America the Artificial

After taking in the excitement of Universal Studios for two days with the family I commented on the fabricated, faux and artificial world that America has become. One friend commented that the entertainment culture has infected every aspect of our lives as well. Not only do we eat Italian food in a faux Tuscan villa next to a Kentucky Fried Chicken outlet, but the staff have been trained to give us the ‘Italian experience’ and some trainee opera singer is trundled out to bellow out ‘Happy Birthday’ in order to amuse and delight us. At the shopping  mall we don’t just buy clothes and furniture and whatever else we need, but in each ‘themed’ store we are expected to have ‘the experience.’

The shallow stupidity of it all is frightening, and then when we stop to consider we see that American Christianity has basically adopted the same, shallow, individualistic, ‘experience’ mentality. We’ve swallowed the secular culture totally and uncritically and we’ve adapted the Christian gospel to fit into this shallow, entertainment based culture without thinking. So the Evangelical mega-churches have become totally consumer driven, entertainment based and utilitarian in their message, and I’m sorry to say the rest of Protestantism has gone down the same path, and even more embarrassed and ashamed to say that most of Catholicism has gone down this path too.

So our churches compete with one another for members just like any other business. We run things according to our budget and our bottom line and consider people to be new members once they start contributing to the envelope stewardship plan. We incorporate entertainment styled liturgies and music and make sure  our homilies are catchy, funny, a touch inspiring and most of all–short. These things, disturbing as they are, are only the symptom of a deeper malaise within American Christianity–and in this I include Catholicism.

The deeper problem is the over emphasis on ‘the personal encounter with Christ’. Yes, of course Christ meets us and calls us to follow him. Yes, of course the personal encounter is important for our life in Christ, but just what is this ‘personal encounter’? What does it consist of and how do we know we have had it? For the Evangelical it means ‘getting saved’ or ‘accepting Jesus into our hearts.’ However, what is unspoken and yet universally assumed is that for this to be real there ought also to be a vivid and memorable emotional experience as well.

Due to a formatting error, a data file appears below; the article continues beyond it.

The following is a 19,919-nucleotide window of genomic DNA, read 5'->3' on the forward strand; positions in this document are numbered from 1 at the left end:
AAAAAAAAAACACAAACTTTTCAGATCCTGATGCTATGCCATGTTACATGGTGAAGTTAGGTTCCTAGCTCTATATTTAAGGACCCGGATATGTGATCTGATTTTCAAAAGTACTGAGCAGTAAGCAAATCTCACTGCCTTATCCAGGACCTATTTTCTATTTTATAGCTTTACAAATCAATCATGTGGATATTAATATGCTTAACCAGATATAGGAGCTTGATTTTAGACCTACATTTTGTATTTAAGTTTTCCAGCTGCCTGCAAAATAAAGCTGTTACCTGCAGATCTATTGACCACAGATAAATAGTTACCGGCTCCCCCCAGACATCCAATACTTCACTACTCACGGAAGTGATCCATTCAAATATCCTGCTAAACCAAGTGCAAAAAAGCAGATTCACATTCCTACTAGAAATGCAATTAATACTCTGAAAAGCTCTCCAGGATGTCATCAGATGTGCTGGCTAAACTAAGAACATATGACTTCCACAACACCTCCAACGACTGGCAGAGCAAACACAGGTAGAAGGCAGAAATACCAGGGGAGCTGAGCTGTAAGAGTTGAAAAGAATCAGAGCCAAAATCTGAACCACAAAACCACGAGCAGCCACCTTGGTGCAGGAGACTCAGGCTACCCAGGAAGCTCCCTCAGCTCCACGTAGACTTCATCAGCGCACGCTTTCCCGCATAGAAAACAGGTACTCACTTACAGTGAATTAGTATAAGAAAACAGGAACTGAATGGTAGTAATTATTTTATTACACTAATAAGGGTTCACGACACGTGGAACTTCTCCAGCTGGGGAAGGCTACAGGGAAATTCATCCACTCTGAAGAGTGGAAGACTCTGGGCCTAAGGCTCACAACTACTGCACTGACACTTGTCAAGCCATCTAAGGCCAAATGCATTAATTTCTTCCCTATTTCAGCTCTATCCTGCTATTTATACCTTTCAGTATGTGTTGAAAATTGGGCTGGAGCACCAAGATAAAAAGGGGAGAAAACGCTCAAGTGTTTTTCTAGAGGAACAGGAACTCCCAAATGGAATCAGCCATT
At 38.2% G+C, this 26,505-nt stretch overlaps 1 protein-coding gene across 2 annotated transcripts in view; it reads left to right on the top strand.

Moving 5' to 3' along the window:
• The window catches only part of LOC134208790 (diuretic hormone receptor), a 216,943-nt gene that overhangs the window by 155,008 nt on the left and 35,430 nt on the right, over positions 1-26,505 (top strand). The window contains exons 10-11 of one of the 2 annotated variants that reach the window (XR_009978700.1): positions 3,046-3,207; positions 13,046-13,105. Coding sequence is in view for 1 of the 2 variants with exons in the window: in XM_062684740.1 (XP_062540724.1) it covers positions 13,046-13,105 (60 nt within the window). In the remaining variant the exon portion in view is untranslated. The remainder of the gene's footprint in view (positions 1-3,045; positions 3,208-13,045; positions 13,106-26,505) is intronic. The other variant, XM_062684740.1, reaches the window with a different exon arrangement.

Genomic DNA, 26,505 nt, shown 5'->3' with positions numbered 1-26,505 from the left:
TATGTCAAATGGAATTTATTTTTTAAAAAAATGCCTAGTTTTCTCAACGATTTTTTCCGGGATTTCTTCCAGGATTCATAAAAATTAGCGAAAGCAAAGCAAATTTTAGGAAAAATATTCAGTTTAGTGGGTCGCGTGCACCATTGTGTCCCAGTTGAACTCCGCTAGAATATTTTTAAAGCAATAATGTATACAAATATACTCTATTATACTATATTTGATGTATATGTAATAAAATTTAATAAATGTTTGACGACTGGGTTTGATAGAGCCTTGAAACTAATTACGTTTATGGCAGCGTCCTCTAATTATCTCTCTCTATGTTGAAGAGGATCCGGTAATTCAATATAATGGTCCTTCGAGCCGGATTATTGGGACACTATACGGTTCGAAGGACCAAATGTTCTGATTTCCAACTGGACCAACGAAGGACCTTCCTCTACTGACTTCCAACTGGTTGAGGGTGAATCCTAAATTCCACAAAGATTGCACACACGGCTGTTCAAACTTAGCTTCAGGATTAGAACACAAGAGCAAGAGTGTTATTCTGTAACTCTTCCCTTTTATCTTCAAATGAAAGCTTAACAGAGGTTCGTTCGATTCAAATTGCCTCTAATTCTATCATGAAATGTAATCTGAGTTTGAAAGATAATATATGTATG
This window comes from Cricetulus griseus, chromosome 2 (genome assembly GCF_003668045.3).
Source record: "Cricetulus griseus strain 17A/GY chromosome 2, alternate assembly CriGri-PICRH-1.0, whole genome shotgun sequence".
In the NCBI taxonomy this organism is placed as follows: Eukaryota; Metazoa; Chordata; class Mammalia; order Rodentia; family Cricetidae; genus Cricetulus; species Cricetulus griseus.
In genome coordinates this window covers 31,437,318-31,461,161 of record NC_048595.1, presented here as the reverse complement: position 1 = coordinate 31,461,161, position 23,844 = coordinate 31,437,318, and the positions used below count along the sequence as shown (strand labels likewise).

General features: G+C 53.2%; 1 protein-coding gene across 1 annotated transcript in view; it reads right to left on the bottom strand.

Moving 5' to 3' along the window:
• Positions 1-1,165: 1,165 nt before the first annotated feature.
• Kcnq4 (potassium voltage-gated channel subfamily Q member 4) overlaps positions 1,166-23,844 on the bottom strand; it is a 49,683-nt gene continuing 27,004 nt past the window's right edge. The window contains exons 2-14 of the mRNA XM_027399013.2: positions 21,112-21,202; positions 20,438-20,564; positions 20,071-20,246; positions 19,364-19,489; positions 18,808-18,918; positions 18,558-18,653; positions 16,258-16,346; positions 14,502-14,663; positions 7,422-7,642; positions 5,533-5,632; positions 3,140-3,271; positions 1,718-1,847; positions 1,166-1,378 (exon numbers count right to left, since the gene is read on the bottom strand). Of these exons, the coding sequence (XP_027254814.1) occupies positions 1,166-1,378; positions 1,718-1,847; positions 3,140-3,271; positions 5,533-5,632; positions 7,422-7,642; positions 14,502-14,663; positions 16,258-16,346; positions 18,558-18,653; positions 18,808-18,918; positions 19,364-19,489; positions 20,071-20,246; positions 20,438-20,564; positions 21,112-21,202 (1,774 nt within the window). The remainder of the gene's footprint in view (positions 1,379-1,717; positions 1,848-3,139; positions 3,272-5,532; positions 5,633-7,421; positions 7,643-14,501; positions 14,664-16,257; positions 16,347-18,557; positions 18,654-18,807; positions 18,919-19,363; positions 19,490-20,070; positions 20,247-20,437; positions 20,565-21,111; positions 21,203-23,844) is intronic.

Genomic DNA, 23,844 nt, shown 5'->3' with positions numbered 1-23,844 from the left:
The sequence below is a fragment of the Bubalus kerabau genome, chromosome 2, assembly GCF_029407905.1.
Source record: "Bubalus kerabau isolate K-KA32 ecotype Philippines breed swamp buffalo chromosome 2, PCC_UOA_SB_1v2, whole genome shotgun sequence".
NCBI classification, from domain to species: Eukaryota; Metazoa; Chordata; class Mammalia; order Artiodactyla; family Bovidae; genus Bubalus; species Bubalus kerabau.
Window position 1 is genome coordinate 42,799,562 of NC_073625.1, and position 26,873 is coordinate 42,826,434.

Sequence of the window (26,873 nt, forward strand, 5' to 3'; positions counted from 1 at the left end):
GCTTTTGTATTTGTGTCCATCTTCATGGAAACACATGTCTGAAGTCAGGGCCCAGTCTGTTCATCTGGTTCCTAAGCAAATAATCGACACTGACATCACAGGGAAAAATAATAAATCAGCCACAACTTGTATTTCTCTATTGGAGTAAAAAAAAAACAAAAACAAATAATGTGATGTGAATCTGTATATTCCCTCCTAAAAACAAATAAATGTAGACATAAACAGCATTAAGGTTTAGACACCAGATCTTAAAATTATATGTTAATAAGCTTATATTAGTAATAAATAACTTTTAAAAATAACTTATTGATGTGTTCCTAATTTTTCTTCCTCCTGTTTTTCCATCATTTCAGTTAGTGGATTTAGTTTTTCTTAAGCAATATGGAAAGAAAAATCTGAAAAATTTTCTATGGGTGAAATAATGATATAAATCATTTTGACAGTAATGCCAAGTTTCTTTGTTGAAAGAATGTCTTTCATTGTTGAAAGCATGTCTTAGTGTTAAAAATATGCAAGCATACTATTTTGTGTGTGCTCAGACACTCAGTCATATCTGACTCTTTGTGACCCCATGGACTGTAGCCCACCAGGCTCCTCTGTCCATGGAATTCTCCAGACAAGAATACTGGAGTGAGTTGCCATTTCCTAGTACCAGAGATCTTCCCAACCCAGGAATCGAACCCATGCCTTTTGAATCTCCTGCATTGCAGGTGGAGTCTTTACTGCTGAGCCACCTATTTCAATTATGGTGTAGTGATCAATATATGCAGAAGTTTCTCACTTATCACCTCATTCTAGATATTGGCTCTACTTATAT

Likewise, within certain Catholic groups there is a great emphasis on the ‘encounter with Christ’. Just what this encounter consists of is never spelled out. Instead one is encouraged to ‘find one’s deepest desire’ and there one will  encounter Christ. I am increasingly of the opinion that this is really a load of hogwash. Emphasis on the ‘personal encounter’ apart from the objective realities of the Church and the Sacraments is a heresy–like all heresies not wrong in what it affirms, but it is wrong in what it denies (or de-emphasizes)

The desire for the ‘personal experience’ is a relativistic, subjective, sentimental phenomenon which, by it’s very nature, either ignores, denies or de emphasizes the objective authority of the Church. It is this essentially Protestant world view which contnributes to American culture being shallow, fake and entertainment based. It is also a poison within American Christianity–both Protestant and Catholic.

The answer of course, is the objective reality of the Catholic faith. Do you want to know where to find authenticity within all the artificiality of our modern world? Are you looking to find objective reality as an answer to the subjective ‘experiences’ you keep having? Are you searching for something solid instead of everything sentimental? Are you looking for a rock solid encounter with Christ with no doubts? Then look to the Catholic faith which is built on a rock. Make it the center of yoru life.

The Catechism says that Christ is encountered 1. in the Scriptures 2. In the person of the priest 3. In the Eucharistic Assembly 4. In the consecrated bread and wine 4. In the person of the poor. 5. In the lives of the saints.

There is the objective source or reality–all the rest is chaff.

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